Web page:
Photoessay: Urban form

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Just as the previous photoessay focused on the distilled shapes and forms of the organic, today’s does the same for the inorganic. Hard shadows play off hard lines and angles and deep blacks create a sense of spatial discontinuity that turns the unknown into a solid anchor, intentionally inverting perception. Sorry, sometimes I forget I’m not writing for a society art critique. Most of the time, I just like the shapes. MT

This series was shot with the Nikon Z7 and contains SOOC JPEG images using my custom Picture Controls, available here. Similar results are available with other cameras by following the Monochrome Masterclass workflow.

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Ultraprints from this series are available on request here


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Images and content copyright Ming Thein | 2012 onwards unless otherwise stated. All rights reserved


  1. This series, and a lot of your architectural Black and White photography is the kind of art that is not so much about the answer but about the question. In this Instagram paced photographic world, I cannot just scroll fast through it. Will this be the answer to our superficial photo viewing?

    • I like to think with slightly more considered viewing, the audience will find their own answer in the image – but you’re right; you need to stop long enough to ask the question, first.

      Oddly enough I suspect even if the overall quality maintained but quantity of output increased significantly – the net effect of over saturation of images and little attention paid to any one image wouldn’t really change. Quality of course matters, but bombardment really doesn’t help.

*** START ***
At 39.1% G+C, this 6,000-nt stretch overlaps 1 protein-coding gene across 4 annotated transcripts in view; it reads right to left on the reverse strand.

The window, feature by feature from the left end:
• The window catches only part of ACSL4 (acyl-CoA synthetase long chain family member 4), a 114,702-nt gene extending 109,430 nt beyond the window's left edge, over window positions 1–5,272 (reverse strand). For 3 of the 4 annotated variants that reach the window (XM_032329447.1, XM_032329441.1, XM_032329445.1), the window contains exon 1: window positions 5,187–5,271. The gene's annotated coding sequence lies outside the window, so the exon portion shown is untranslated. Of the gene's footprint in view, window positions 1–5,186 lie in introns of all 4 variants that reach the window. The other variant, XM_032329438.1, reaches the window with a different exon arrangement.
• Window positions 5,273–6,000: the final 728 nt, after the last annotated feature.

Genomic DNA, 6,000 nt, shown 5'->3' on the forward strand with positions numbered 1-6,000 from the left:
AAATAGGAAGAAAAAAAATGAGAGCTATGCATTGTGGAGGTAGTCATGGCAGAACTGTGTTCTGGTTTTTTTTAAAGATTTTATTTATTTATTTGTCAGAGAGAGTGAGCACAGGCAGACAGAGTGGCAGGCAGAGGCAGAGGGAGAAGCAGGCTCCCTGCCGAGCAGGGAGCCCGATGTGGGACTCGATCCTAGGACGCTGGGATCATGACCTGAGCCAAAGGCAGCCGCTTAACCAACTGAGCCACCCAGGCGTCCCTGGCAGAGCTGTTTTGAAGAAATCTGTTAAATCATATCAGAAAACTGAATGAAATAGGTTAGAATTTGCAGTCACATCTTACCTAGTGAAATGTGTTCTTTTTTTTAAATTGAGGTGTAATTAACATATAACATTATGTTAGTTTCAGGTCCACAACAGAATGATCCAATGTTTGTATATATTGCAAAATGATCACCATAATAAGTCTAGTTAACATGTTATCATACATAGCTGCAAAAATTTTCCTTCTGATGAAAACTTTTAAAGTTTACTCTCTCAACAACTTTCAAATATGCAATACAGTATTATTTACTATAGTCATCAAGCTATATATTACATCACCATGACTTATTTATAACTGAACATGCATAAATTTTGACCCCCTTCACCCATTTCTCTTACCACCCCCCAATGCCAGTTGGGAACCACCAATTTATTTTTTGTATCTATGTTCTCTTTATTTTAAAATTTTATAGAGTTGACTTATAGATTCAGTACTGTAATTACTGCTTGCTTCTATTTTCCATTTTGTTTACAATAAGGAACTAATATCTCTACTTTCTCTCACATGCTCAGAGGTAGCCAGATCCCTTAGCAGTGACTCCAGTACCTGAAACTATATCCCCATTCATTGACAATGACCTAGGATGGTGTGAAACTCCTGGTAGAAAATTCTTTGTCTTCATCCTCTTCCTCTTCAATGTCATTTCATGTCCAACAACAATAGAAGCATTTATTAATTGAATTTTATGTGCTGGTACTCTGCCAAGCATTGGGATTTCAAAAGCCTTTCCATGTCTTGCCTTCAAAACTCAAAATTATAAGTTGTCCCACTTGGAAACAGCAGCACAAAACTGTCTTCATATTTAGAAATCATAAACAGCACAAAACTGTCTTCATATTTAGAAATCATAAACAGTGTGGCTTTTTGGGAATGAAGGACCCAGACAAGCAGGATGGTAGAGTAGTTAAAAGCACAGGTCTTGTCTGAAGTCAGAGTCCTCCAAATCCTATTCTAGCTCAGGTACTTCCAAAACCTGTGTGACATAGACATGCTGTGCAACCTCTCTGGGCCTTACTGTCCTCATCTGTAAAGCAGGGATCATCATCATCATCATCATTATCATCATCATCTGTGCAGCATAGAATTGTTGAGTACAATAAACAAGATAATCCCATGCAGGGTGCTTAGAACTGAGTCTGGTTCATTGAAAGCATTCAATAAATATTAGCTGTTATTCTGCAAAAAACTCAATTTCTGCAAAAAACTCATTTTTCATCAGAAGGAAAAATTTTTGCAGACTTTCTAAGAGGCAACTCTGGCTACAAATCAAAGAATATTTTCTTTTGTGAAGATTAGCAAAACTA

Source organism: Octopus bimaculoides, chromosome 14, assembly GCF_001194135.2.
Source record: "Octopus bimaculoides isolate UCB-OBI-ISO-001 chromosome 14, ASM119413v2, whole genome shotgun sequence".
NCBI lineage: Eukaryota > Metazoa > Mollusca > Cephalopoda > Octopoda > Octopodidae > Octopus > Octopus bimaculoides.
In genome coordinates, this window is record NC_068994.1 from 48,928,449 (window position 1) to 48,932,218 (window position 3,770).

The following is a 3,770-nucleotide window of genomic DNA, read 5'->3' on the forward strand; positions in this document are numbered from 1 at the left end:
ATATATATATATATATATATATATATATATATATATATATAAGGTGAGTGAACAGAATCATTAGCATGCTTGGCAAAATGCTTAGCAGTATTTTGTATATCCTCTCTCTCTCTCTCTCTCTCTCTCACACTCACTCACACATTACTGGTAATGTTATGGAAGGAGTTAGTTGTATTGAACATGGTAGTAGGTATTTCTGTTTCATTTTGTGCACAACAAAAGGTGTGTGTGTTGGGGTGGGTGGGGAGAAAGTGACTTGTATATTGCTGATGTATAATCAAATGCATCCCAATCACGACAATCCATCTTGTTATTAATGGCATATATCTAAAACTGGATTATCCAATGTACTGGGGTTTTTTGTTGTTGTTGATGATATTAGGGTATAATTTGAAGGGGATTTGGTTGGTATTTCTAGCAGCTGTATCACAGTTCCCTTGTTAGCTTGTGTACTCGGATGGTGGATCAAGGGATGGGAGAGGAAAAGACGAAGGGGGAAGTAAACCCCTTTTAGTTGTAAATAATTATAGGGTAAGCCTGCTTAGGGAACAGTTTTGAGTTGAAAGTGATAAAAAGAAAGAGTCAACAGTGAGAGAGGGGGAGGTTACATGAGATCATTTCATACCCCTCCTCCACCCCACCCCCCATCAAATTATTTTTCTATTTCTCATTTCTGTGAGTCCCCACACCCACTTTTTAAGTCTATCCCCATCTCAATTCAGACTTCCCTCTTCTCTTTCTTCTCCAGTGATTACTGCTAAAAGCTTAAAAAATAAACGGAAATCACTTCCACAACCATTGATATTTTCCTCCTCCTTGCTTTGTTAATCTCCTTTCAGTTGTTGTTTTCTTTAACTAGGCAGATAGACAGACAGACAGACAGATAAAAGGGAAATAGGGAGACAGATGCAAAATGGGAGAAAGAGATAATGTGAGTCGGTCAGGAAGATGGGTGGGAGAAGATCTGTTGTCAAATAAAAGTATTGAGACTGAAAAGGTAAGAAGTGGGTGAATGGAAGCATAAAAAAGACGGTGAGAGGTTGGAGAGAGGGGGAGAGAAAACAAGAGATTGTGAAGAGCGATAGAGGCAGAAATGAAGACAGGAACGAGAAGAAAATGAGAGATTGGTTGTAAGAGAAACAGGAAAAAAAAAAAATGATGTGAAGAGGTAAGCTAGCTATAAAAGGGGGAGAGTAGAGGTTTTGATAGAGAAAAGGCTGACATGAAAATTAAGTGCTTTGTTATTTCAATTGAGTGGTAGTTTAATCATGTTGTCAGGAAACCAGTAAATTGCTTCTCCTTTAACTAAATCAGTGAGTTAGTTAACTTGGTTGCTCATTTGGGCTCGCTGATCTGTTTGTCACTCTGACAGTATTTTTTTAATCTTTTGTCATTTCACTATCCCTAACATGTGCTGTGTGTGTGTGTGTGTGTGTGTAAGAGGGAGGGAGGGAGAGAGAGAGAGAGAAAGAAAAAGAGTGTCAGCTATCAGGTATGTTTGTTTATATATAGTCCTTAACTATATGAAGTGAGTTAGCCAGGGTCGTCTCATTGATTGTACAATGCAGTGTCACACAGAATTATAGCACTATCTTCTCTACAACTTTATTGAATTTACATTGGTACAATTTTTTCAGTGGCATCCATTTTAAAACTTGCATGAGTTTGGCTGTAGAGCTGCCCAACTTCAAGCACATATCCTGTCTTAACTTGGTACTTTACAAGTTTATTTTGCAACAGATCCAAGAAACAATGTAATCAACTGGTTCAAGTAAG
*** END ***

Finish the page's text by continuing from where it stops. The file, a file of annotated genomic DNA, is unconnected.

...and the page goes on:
2. Opps… disregard / delete last comment please. Just searched and found your Z7 article. Let me read that instead. Sorry about that.

  3. Are you planning on doing a review of the Nikon Z6 or Z7, Ming? I would be interested in your opinions.

  4. Very nice. Love the deep contrasts. 🙂

  5. Kristian Wannebo says:

    Ah, all very interesting!
    #4 just smiles at me.
    #6 makes *me* smile.
    #7, 8, 10 are also favourites.
    And I like the humour in #3 and #13!

    I very much appreciate also the more purely geometrical photos! – as I can e.g. Mondrian, but his kind of art doesn’t really call me back, not that I’m comparing, just illustrating.

    ( And I seldomnne feel at home with twelve-tone music.)

    • Kristian Wannebo says:

      Typo, “.. seldom feel ..”

    • Mondrian also never went beyond right angles. I feel this is a major innovation, but alas I had to trade off color… :p

      • Kristian Wannebo says:

        No, he didn’t! Rather limited, I’d say.

        And I sure like your innovation, including your abandonment of colour!

        I think it might surprise some architects, perhaps even rightly scare a few! 🙂 .

  6. Frans Richard says:

    Hi Ming,
    This series is (again) a wonderfull display of your mastery in capturing light and shadow. The last one is my clear favorite. But I’m a bit puzzled by the 4th one from the bottom. To me it seem out of place in this series. It is much lighter than all the others, there are no deep shadows, it almost seems overexposed. Why did you include this image in the series? And why did you, seemingly, process it so much differently from the others?

    • Ah, the ‘white’ image: it’s processed the same, but the subject itself is reflecting light very differently to the others. It’s actually physically part of the last three; sometimes one needs a little break in the sequence to reset the audience, or risk over-saturation and fast forwarding through the images if they’re all too similar.

  7. Your shadows are great.

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